The FHA and HUD have issued a new mortgagee letter explaining the replacement of a “saving your home” brochure issued in 2002. According to FHA Mortgagee Letter 14-01, the “How to Avoid Foreclosure” brochure, HUD-PA-426, has been replaced. “The new brochure is the “Save Your Home: Tips to Avoid Foreclosure” brochure, HUD-2008-5-FHA, which is to be sent with a cover letter to delinquent mortgagors pursuant to 24 CFR 203.602.”
The FHA and HUD have replaced the old document and have included the following instructions to lenders when sending the new brochure, which is designed to help inform borrowers in trouble on their FHA mortgages about the options available to them. When sending the new brochure, lenders are required to send a cover letter which includes the following “informed borrower” information:
- highly visible information about the availability of language access services offered by the servicer for mortgagors with limited English proficiency (this information must be provided, at a minimum, in Spanish and must include an advisement to seek translation or other language assistance);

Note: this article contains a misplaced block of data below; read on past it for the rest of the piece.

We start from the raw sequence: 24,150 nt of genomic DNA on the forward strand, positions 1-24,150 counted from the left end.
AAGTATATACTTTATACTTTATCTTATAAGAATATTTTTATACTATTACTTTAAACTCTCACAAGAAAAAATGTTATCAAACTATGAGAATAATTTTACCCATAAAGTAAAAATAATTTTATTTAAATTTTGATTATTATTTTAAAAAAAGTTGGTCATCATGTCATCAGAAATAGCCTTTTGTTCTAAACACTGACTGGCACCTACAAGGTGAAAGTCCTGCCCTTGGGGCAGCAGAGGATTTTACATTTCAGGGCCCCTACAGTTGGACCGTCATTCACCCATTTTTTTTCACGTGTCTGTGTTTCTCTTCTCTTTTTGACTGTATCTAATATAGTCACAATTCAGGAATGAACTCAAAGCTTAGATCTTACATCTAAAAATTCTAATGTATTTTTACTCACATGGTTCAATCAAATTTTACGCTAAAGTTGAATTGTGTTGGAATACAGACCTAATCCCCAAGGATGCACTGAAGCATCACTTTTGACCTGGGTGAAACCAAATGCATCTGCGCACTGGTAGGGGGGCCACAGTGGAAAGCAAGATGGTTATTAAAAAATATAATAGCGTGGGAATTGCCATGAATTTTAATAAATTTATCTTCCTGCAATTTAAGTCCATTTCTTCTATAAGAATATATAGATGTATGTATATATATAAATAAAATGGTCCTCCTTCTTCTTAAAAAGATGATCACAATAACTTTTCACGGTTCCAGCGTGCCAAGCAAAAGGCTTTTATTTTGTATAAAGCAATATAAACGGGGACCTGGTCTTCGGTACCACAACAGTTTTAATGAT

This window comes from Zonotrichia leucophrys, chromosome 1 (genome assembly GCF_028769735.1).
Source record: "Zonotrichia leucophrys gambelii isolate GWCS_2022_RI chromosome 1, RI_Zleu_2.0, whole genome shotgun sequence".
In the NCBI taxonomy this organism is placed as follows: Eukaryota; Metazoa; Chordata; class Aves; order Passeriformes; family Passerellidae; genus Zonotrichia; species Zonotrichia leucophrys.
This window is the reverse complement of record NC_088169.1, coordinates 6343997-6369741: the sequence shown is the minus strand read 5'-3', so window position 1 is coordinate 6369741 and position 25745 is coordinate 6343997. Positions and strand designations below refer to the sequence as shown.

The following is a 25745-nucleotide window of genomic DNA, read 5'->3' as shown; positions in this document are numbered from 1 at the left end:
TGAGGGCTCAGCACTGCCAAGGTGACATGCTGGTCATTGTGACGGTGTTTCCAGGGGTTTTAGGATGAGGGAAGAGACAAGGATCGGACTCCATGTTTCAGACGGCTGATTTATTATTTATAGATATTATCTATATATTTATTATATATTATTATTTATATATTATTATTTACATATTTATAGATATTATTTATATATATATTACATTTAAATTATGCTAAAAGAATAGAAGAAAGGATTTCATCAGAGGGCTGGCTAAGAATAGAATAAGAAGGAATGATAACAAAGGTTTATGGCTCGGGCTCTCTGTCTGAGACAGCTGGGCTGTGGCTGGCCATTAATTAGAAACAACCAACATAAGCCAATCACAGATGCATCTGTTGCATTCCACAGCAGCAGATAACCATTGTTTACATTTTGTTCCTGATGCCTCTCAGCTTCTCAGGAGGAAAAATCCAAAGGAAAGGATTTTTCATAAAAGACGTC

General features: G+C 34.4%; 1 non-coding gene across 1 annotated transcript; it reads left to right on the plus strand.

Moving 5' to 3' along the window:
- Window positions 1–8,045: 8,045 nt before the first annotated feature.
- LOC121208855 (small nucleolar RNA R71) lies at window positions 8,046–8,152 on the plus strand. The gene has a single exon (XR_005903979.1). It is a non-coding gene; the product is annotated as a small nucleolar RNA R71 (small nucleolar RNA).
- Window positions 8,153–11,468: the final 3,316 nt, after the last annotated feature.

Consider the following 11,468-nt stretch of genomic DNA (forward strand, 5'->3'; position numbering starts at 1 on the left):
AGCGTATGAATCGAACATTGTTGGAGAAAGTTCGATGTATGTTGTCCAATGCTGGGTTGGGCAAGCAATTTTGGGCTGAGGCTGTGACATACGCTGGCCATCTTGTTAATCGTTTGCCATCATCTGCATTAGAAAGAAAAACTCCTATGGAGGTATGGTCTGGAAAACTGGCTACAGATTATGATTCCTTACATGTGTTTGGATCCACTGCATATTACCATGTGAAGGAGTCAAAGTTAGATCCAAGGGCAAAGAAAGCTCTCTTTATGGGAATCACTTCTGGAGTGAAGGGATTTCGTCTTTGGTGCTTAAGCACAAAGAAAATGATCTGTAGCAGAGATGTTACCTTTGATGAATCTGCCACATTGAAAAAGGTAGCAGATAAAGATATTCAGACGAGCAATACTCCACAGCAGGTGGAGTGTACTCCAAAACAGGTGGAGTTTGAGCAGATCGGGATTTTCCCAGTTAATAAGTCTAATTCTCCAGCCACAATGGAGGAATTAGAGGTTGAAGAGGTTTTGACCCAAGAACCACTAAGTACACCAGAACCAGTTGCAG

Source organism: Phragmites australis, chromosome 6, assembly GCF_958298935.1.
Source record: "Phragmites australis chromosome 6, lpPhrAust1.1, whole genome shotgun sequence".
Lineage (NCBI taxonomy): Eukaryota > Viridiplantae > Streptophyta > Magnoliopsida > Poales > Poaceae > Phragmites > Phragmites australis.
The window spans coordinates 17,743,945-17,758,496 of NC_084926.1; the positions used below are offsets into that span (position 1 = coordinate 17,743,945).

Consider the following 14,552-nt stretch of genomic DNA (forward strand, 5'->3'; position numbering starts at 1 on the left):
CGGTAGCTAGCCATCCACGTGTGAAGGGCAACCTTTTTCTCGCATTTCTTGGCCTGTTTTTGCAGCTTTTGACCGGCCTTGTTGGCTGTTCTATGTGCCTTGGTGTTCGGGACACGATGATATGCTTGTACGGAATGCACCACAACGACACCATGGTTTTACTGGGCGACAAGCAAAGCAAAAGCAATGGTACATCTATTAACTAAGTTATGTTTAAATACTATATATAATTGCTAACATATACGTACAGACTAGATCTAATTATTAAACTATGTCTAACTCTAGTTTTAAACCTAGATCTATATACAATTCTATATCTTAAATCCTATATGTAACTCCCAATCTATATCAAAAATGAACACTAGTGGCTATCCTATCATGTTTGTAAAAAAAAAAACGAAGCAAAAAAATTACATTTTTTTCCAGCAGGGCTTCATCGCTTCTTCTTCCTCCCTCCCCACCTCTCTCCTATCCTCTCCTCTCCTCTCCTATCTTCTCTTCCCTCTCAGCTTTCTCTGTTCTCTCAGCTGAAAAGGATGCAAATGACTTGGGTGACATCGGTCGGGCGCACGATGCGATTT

- the following information related to the mortgage loan: (a) number of late payments; (b) total amount of any late charges incurred; (c) the month of each late payment (e.g., June, July); and (d) the original due date of each late payment…
The FHA is keen on avoiding situations where borrowers go into default and/or foreclosure without knowing the options available to them that could help save the home. The new FHA/HUD brochure includes a variety of helpful information in this area including a warning about foreclosure avoidance scams:
“Beware of foreclosure prevention scams! You may be approached by organizations with official sounding names offering a quick fix to your mortgage problems. They often charge hefty fees or require that you “temporarily” sign over your deed to them. Remember — solutions that sound too good to be true usually are. These precautions will help you avoid being taken by a scam artist:
- Never sign any papers you don’t fully understand.
- Check with a lawyer, your lender or trusted advisor, or a HUD-approved housing counselor before entering into any deal involving a loan assumption, contract of sale or a transfer of the deed to your home.
- If you can’t afford your current mortgage, don’t be talked into refinancing into a new loan with a higher payment.To find a HUD counselor in your area call 1-800-569-4287 or TDD 1-800-877-8339.”
Borrowers who get into trouble on an FHA mortgage should get in touch with the lender as soon as possible to make arrangements and initiate foreclosure avoidance measures.